Germany vows reform after investors hit by wind park insolvency
FRANKFURT Jan 23 (Reuters) - Germany's justice minister has promised tougher regulation of niche investment products after the insolvency of Prokon, a wind park group that lured investors with aggressive ad campaigns on prime-time television, in buses and commuter trains.
The company of 1,300, which operates 50 wind parks in Germany and Poland, had raised 1.4 billion euros ($1.9 billion) by touting profit-participation rights and promises of returns of at least 6 percent a year.
Consumer groups had long warned that the company, founded in 1995, was not spelling out the risks to investors.
After German media reports questioned whether Prokon's generous pay-outs were backed by actual profits, investors began asking for their money back, and the company ran out of funds.
"The Prokon case shows once again that we must regulate the grey capital market," said Justice Minister Heiko Maas. "We have to create transparency where consumers are struggling to protect themselves."
The insolvency deals a blow to thousands of retail investors who had hoped to profit from Germany's shift from nuclear to renewable power, such as wind and solar.
To encourage investment in renewable energy projects, the German government introduced incentives that guarantee producers fixed prices over a 20-year period. But the sector has grown faster than intended, prompting the government to scale back so-called feed-in tariffs.
In recent years, Germany has seen a wave of insolvencies of solar power companies which went from boom to bust, including Q-Cells, Conergy and Solon. Renewable energy accounted for more than 23 percent of Germany's power generation last year, with wind power as the top contributor at nearly 8 percent.
Prokon founder Carsten Rodbertus, speaking at the company's headquarters in Itzehoe near Hamburg on Thursday, admitted to making mistakes but vowed to stick to his business model and continue operations. He said he had already begun talks on the sale of individual wind parks.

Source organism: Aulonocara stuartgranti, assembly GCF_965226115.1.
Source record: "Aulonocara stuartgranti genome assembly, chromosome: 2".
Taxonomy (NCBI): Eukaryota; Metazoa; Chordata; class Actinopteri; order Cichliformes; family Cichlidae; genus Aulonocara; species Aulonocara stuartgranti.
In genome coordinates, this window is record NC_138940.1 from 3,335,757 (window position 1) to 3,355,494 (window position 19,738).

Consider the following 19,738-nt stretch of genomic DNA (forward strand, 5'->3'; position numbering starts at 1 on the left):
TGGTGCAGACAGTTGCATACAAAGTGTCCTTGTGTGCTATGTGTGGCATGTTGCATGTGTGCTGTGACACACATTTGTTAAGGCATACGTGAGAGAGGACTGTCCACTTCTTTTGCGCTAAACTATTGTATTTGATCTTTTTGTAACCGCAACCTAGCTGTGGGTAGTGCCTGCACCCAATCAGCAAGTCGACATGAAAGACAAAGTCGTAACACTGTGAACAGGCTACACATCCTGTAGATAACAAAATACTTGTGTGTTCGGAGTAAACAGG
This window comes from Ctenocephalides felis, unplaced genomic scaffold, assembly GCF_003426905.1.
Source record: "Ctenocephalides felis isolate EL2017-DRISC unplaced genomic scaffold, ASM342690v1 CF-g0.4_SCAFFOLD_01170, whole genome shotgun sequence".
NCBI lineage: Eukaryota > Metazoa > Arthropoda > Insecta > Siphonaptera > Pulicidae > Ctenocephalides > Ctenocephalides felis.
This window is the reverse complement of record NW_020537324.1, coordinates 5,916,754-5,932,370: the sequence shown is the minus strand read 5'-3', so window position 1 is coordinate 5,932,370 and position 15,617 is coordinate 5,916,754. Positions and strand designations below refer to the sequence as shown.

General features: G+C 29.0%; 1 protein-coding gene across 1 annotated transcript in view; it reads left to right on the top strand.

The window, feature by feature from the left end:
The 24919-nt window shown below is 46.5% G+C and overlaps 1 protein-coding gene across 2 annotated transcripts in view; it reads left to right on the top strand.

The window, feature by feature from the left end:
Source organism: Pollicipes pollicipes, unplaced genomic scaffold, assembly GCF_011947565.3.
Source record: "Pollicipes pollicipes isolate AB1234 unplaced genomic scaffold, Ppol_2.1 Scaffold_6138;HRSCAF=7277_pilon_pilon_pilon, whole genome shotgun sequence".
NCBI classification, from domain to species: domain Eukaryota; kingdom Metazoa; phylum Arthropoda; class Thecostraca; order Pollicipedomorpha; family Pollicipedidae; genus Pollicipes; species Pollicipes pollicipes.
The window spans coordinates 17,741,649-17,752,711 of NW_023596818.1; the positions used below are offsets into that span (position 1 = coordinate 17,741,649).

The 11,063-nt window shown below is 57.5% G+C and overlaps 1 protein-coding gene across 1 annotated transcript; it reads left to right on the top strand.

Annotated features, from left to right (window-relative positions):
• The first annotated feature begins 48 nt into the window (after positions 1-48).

Marc Tuengler of DSW, a lobby group for private shareholders, and Michael Kemmer, head of the German banking association, both called for changes in the way niche investment products like those sold by Prokon are regulated.
The banking association is calling for Bafin, the financial regulator responsible for supervision of German banks, to be given responsibility for such products as well.
But Michael Meister, a senior official in the German finance ministry, cast doubt on whether new rules were the answer.
"Retail investors ultimately carry the responsibility for their decisions," he said.
The profit-participation certificates that Prokon sold offer high interest payments but investors face a hit if the company makes losses. Unlike shares, the securities do not give holders any say in the company.
Prokon investors are in the dark about whether they may get some of their money back. As the company has not published detailed financial results since 2011, it may take time for insolvency administrator Dietmar Penzlin to sort through its finances.
"Only then can it be determined what value Prokon's assets have and whether the holders of the profit-participation rights can hope to recover something," said experts at investor rights group SdK.